Guest Contributor | Jun 2, 2022 | 0
One huge free trade area without trade
The big news of the week is the launch of the COMESA EAC SADC Tripartite Free Trade Area at Sharm El Sheikh in Egypt by the Meeting of Ministers convening there for the specific purpose of discussing trade in Africa.
COMESA is the Common Market for Eastern and Southern Africa. Over the past fifteen years, it has been founded, cancelled, re-engineered, refounded, and attempted to be revitalised in all sorts of manners. It has never really worked and it certainly has not functioned as an entity that promotes a common market in eastern and southern Africa. There is very little trade between countries in eastern Africa and countries in southern Africa.
The EAC is the Eastern Africa Community which is more vibrant than its bigger cousin but only four countries count of which two, Kenya and Uganda, are the two giants in this unequal arrangement.
SADC is the Southern African Development Community which includes all the southern African countries as well as Madagascar and some Indian Ocean islands. It is also highly skewed with South Africa as the elephant in the room and wannabe Madagascar playing catch up. All the other members together do not come near South Africa’s economic output. There is some not-insignificant trade between some countries in this block but certainly not between all of them. There is zero free trade between any of them.
Now we have the culmination of a process that was started in June 2011 and finalised in the form of this week’s launch. According to the information available, the Tripartite Free Trade Area comprises 26 countries. The reputable Trade Law Centre, Tralac, based in Stellenbosch in South Africa said “The launch will be followed by the finalisation of negotiations on tariff reduction schedules and rules of origin. Progress has been achieved in these areas with negotiations advanced between some Tripartite states, while a number of rules of origin have been agreed on. This signals that we are on track to create a market of over 625 million people with a combined gross domestic product of approximately US$1.6 trillion.”
It is an ambitious undertaking to say the least. Going by the information emanating from the Egypt meeting, the Tripartite Free Trade Area is now a new trade block, or rather, a trading initiative on paper. It is widely seen, at least in political circles, as the precursor for a continent-wide free trade area, steered by the African Union, for which the negotiations are expected to start in 2017.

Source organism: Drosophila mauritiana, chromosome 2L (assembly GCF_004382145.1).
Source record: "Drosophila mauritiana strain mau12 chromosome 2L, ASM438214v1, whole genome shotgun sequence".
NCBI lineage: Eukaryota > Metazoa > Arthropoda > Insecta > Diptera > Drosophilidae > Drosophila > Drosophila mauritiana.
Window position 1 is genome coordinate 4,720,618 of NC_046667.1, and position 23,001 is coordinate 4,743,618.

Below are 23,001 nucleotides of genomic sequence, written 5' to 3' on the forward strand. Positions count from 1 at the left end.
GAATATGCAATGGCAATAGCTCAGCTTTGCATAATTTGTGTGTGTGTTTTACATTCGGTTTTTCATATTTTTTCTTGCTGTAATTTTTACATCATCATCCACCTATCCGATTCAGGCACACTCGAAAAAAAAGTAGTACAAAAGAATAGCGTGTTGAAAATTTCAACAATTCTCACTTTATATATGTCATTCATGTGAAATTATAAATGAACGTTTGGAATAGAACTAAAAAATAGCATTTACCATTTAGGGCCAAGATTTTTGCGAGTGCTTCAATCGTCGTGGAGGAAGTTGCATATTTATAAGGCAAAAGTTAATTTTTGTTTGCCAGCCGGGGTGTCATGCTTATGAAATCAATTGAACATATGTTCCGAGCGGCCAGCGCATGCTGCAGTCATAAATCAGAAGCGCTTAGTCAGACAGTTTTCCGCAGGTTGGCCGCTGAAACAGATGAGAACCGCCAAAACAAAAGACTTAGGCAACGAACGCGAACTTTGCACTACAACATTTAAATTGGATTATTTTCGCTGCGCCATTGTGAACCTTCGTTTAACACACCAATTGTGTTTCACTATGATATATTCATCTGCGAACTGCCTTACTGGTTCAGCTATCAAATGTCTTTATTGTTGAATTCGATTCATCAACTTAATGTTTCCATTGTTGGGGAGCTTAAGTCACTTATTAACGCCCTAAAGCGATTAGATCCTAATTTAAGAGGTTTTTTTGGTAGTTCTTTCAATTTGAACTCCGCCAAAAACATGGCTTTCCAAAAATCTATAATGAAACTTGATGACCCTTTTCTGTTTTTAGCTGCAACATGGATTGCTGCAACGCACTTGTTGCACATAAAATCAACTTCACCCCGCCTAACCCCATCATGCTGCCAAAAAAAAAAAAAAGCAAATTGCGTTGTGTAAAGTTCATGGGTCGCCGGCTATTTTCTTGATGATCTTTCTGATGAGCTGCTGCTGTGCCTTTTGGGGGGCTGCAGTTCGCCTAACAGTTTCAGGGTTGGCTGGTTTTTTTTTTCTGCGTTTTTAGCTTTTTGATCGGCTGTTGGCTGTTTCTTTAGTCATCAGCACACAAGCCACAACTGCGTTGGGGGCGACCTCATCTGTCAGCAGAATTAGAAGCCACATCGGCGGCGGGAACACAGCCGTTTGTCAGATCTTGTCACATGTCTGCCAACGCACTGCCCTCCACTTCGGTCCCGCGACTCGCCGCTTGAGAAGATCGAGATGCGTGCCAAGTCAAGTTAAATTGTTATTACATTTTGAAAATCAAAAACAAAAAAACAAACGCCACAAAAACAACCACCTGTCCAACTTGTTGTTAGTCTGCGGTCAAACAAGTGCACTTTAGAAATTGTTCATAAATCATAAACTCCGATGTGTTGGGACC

But let us concern ourselves for the moment only with the free trade area that is already fact. Or is it? Let us use Angola as an example. It is connected to Namibia by only two meaningful road linkages through Oshikango and through Nkurenkuru (Katwitwi). There are other points of entry, notably at Swartbooisdrift, Ruacana, Rundu, and I believe at Eenhana but these are only for tourists or local residents. So, two vast countries with a common border of about 1200 km connect at only two points.
Let’s consider our eastern neighbour, Botswana. We also share almost 1200 km of border yet one can cross between the two countries only at Ngoma, Mohembo and Buitepos. And the crossing at Mohembo is through the Babwatwa National Park, not an conducive environment to boost large volumes of cargo.
Even between Botswana and South Africa there are only a handful of border crossing points. Further, I think South Africa and Zimbabwe share only one crossing point, Beit Bridge. From Zimbabwe to Mozambique there are only two, from Zimbabwe to Zambia two, from Zambia to Malawi, none, and I have absolutely no idea how many leading out of Mozambique, perhaps half a dozen.
The point is, trade requires transport linkages and if there are only a very limited number, then significant trade is restricted, at least the kind of trade that will improve domestic conditions in 26 countries. Of course there is the ocean, and it is quite possible to link a substantial number of the 26 participating countries by ocean, but for that one needs functional harbours. Go count them. If you are lucky you will find perhaps seventeen of which eight are in South Africa. How does one expect to run cargo for 625 million people through seventeen harbours, or even through a combination of harbours and trade corridors. They simply do not exist.
The free trade area is a very noble idea but that is all it is, an idea. If we are serious about African trade, we need first to focus on the natural trade areas, southern Africa, eastern Africa and West Africa. These must first be built up and then, perhaps fifty years from now, we can look at integrating these trade block into one big area.